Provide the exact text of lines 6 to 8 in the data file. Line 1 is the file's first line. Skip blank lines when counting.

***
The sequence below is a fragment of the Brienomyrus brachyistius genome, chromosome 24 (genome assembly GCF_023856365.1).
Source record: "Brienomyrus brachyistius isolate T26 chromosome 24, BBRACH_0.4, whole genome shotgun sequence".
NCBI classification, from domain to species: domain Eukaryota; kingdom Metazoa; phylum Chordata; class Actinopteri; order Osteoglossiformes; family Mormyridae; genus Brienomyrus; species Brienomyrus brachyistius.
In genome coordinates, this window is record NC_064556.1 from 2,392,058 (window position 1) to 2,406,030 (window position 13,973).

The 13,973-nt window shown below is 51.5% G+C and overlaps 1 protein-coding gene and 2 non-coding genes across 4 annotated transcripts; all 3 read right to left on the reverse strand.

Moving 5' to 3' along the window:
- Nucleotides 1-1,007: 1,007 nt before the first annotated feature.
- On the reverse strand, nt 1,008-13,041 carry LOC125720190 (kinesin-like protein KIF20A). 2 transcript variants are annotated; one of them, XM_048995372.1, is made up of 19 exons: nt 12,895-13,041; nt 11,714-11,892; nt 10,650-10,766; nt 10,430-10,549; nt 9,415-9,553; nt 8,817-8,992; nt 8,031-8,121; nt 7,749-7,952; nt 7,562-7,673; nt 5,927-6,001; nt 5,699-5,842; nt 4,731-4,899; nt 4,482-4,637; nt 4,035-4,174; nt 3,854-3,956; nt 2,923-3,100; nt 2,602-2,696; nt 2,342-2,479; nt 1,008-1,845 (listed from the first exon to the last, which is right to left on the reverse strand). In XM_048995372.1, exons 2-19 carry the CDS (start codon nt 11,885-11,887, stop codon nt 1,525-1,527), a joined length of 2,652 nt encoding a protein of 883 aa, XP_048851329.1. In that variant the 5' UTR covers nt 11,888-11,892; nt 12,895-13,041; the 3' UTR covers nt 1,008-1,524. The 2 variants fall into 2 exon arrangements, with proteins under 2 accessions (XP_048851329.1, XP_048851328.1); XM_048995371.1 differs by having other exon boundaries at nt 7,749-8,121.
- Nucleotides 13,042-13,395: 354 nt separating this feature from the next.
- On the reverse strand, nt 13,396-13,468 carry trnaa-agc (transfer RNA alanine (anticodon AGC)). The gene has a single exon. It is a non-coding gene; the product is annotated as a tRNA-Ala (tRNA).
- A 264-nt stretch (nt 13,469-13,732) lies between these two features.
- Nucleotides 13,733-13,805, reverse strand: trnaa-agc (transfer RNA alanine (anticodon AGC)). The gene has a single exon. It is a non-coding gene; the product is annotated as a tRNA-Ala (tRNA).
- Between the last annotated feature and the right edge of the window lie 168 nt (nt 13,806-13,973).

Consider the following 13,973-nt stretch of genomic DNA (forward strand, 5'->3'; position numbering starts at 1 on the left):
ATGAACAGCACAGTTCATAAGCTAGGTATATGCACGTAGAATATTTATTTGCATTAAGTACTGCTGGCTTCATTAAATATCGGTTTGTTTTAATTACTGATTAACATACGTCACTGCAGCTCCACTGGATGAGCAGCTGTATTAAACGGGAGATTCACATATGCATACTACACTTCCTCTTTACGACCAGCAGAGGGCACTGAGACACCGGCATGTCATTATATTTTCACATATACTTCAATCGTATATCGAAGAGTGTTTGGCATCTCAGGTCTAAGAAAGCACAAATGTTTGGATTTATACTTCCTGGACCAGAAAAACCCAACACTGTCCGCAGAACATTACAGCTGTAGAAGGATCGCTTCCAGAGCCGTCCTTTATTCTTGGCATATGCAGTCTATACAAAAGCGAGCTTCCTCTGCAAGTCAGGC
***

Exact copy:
Moving 5' to 3' along the window:
- Nucleotides 1-1,007: 1,007 nt before the first annotated feature.
- On the reverse strand, nt 1,008-13,041 carry LOC125720190 (kinesin-like protein KIF20A). 2 transcript variants are annotated; one of them, XM_048995372.1, is made up of 19 exons: nt 12,895-13,041; nt 11,714-11,892; nt 10,650-10,766; nt 10,430-10,549; nt 9,415-9,553; nt 8,817-8,992; nt 8,031-8,121; nt 7,749-7,952; nt 7,562-7,673; nt 5,927-6,001; nt 5,699-5,842; nt 4,731-4,899; nt 4,482-4,637; nt 4,035-4,174; nt 3,854-3,956; nt 2,923-3,100; nt 2,602-2,696; nt 2,342-2,479; nt 1,008-1,845 (listed from the first exon to the last, which is right to left on the reverse strand). In XM_048995372.1, exons 2-19 carry the CDS (start codon nt 11,885-11,887, stop codon nt 1,525-1,527), a joined length of 2,652 nt encoding a protein of 883 aa, XP_048851329.1. In that variant the 5' UTR covers nt 11,888-11,892; nt 12,895-13,041; the 3' UTR covers nt 1,008-1,524. The 2 variants fall into 2 exon arrangements, with proteins under 2 accessions (XP_048851329.1, XP_048851328.1); XM_048995371.1 differs by having other exon boundaries at nt 7,749-8,121.